Minot, North Dakota: Small city, checkered past, bright future

The 2011 flood waters completely engulfed the downtown, the historic district and the zoo. Photo from the National Guard Helicopter tour.

The 2011 flood waters completely engulfed the downtown, the historic district and the zoo. Photo from the National Guard Helicopter tour.

by Steven J. Borjeson, Minot, North Dakota

Hit with a devastating flood in 2011 and trying to address the impacts of an oil boom, the last few years have been trying for this small town. However, the outlook for Minot is looking brighter with planning, investment, and numerous changes in the city’s governmental structure paving the way.

History of the Magic City

Muus Corral in downtown Minot in the early 1900s. Photo courtesy of historian Dave Lehner, who operates the minotmemories.com.

In 1886, when the advancement of the railroad came to a halt for the winter after complications arose with the construction of a bridge, a tent town of around 5,000 people sprung up almost overnight. Nestled in the Souris River Valley, it was the end of the line for the Great Northern Railway. As the train arrived in town, the conductor yelled out, “This is the end of the line, Minot. This is Minot, North Dakota; prepare to meet your doom.”

Minot was officially coined “The Magic City” because it appeared, as if by magic, in the middle of nowhere. Located 50 miles from Canada’s southern border, Minot is one of the most northern and remote micropolitan areas of the lower 48 states. (A micropolitan area describes an urban area with fewer than 50,000 full-time residents.)

In the 1920s Minot continued to grow, topping 15,000 people, but so did its reputation as an unruly border town. It was a place that paid little attention to things like the National Prohibition Act of 1920. The automobile revolution only helped to preserve that status by creating a fast and efficient method to get to and from Canada. With the nationwide prohibition on alcohol, it became famous as “Little Chicago,” the only ‘open’ or openly defiant city in the 1,500 mile stretch between Chicago, Illinois and Butte, Montana. Minot was a center for the “rum-running” traffic, connecting the liquor supply in Canada with the robust demand of the states.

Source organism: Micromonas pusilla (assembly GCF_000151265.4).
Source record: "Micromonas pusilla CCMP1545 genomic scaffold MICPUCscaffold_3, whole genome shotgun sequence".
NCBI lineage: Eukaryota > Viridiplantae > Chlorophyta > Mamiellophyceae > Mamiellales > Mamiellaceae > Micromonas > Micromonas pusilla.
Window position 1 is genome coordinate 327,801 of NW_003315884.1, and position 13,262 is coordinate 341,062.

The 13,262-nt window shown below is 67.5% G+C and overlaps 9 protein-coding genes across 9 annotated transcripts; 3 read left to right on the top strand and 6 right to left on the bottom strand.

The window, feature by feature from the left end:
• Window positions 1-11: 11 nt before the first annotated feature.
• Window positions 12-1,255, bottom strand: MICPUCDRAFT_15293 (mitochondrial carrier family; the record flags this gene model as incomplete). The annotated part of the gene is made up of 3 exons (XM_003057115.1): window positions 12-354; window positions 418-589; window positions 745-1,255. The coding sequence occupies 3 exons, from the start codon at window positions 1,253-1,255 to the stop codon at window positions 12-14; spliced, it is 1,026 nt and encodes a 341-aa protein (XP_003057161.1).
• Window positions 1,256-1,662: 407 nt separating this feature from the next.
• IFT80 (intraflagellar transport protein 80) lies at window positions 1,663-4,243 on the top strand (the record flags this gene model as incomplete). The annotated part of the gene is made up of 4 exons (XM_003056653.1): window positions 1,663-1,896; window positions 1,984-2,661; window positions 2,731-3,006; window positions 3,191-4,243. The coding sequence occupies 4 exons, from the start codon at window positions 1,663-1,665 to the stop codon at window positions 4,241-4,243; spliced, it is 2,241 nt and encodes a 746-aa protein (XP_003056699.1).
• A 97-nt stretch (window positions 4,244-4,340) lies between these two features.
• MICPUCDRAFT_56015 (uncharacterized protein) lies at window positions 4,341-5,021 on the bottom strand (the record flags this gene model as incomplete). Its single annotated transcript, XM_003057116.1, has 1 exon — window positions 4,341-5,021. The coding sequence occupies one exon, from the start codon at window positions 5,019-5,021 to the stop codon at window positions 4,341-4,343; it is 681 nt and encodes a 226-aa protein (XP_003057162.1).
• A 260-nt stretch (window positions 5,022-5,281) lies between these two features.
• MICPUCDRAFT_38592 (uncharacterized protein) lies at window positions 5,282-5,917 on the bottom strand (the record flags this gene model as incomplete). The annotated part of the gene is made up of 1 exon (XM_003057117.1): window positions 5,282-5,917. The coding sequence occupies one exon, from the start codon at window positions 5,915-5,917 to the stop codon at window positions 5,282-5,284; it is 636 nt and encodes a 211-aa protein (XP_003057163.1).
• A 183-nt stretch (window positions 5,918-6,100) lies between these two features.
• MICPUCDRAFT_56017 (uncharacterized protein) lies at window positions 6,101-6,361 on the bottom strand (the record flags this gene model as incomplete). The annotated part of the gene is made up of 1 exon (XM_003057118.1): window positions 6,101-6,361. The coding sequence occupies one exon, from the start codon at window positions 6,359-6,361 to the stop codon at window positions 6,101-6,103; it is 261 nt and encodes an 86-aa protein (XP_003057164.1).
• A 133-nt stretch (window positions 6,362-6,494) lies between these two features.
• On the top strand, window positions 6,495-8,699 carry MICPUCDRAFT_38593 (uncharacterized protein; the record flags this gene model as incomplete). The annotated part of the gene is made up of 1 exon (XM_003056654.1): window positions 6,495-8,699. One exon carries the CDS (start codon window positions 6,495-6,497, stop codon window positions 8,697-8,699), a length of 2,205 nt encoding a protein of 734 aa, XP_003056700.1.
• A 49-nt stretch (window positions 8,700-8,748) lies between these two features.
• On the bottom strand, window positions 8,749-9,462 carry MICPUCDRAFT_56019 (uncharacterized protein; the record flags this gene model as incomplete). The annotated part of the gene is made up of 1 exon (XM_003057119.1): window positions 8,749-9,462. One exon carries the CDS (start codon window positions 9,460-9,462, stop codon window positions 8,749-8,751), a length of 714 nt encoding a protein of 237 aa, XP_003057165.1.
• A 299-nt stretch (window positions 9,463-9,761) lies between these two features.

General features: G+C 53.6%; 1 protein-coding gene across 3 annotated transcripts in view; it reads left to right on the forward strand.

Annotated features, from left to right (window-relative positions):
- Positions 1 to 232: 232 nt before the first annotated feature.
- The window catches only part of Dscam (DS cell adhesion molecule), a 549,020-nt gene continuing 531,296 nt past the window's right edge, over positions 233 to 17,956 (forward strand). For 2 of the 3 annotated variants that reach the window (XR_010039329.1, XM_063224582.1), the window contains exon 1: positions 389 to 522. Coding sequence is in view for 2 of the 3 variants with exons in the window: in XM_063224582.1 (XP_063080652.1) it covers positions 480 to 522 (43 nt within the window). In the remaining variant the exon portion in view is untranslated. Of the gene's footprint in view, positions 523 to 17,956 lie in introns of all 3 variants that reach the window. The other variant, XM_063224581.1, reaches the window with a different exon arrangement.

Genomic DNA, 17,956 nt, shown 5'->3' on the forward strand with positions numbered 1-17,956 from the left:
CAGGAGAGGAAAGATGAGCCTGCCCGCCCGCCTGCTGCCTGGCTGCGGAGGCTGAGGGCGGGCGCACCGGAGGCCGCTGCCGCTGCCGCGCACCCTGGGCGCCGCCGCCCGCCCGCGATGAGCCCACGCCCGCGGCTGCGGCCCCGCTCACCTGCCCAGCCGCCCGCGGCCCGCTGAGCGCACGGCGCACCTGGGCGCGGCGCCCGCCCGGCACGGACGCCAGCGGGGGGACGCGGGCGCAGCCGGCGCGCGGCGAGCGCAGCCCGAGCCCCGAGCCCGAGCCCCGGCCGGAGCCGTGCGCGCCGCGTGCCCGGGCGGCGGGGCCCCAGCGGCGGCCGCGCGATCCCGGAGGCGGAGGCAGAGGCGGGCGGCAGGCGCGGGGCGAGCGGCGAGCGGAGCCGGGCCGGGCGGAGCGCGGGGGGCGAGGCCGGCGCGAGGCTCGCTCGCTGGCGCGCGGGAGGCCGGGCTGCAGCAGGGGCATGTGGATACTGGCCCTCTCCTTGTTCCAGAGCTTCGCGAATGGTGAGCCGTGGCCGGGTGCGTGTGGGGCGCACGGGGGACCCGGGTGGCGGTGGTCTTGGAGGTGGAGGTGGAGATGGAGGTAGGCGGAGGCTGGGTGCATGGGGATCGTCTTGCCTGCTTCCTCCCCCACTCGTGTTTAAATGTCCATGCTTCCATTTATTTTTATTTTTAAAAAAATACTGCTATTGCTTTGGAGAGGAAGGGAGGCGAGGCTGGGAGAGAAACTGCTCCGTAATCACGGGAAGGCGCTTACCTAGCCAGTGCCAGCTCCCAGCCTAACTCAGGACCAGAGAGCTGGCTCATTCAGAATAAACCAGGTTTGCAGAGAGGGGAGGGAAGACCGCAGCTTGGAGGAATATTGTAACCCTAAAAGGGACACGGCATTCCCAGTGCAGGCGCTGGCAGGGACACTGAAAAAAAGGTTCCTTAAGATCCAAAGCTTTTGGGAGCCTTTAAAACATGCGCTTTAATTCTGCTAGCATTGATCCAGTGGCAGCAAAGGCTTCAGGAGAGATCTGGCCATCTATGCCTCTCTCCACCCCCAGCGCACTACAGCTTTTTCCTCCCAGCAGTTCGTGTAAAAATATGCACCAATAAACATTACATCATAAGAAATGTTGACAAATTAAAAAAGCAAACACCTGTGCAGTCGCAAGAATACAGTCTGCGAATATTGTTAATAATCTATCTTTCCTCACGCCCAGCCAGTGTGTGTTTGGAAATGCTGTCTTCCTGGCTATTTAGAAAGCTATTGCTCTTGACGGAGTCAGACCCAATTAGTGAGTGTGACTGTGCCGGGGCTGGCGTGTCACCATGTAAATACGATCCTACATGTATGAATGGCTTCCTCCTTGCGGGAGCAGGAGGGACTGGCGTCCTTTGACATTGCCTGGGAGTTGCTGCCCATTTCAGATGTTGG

Besides the highly profitable liquor traffic, Minot was known for other dubious activities. In 1921, the city attorney began drawing up an ordinance prohibiting certain kinds of dances in the local dance halls. In response, the Waverly Tea Room gave public notice to its patrons, “Promiscuous dancing is not allowed in the present day cabarets, so therefore we must adhere to the law.” An illicit drug trade also propagated, although on a minor scale compared with liquor. In December 1922, a series of opium raids cracked down on certain hotels, cafes, and other opium dens. These raids lasted until the end of 1924 and put an end to most of the opium and cocaine traffic.

While illegal activity was prevalent in Minot in the 1920s, so was the desire to make Minot into a pleasing and beautiful place to live and visit. With an acre of park for every 100 inhabitants, Minot’s parks were also making an important contribution to life in the city. The largest was the beautiful tree-covered Riverside Park whose 52 acres were positioned on the Souris River adjacent to the Theodore Roosevelt Highway (Now U.S. Highway 2). In time, it would contain a zoo, a swimming pool, and a scenic drive surveying the river.

The repeal of the 18th Amendment obviously affected the bootlegging activities in and around Minot. Legal beer outlets soon flourished, including beer sales in grocery stores. City ordinances over the beer-only establishments were initially disorganized. It was not until late 1936 that selling hard liquor became legal in North Dakota.

Strong contradicting influences were present in Minot from its haphazard origins on the railroad frontier until World War II. In the 1880s and 1890s the heart of downtown Minot had teemed with gambling houses and saloons, but the people had also laid the foundations of most of the lasting churches and traditions. In the bootlegging era of the 1920s Minot built several new churches, a new hospital, established an educational system and created lasting cultural landmarks. Unbeknownst to the general public, many of the funds and visions that made these advancements possible came from the bootleggers and speakeasy madams.

 A B-52 sits on the Minot Air Force Base airfield. Photo courtesy of the U.S. Air Force.

 A B-52 sits on the Minot Air Force Base airfield. Photo courtesy of the U.S. Air Force.